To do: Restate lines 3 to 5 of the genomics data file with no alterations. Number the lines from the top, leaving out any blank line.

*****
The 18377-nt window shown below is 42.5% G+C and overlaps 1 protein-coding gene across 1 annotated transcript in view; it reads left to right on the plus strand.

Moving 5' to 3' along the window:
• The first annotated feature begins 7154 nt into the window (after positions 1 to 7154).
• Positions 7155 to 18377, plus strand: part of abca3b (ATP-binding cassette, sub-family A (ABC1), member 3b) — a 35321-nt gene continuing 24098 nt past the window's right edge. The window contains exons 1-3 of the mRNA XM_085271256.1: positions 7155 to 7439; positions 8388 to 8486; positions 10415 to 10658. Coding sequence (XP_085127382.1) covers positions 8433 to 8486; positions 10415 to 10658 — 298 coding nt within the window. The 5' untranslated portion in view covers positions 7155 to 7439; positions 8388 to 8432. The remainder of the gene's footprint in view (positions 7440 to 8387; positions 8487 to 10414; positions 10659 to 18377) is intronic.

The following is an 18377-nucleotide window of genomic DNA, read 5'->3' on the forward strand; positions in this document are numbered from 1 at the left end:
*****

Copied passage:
• The first annotated feature begins 7154 nt into the window (after positions 1 to 7154).
• Positions 7155 to 18377, plus strand: part of abca3b (ATP-binding cassette, sub-family A (ABC1), member 3b) — a 35321-nt gene continuing 24098 nt past the window's right edge. The window contains exons 1-3 of the mRNA XM_085271256.1: positions 7155 to 7439; positions 8388 to 8486; positions 10415 to 10658. Coding sequence (XP_085127382.1) covers positions 8433 to 8486; positions 10415 to 10658 — 298 coding nt within the window. The 5' untranslated portion in view covers positions 7155 to 7439; positions 8388 to 8432. The remainder of the gene's footprint in view (positions 7440 to 8387; positions 8487 to 10414; positions 10659 to 18377) is intronic.

The following is an 18377-nucleotide window of genomic DNA, read 5'->3' on the forward strand; positions in this document are numbered from 1 at the left end: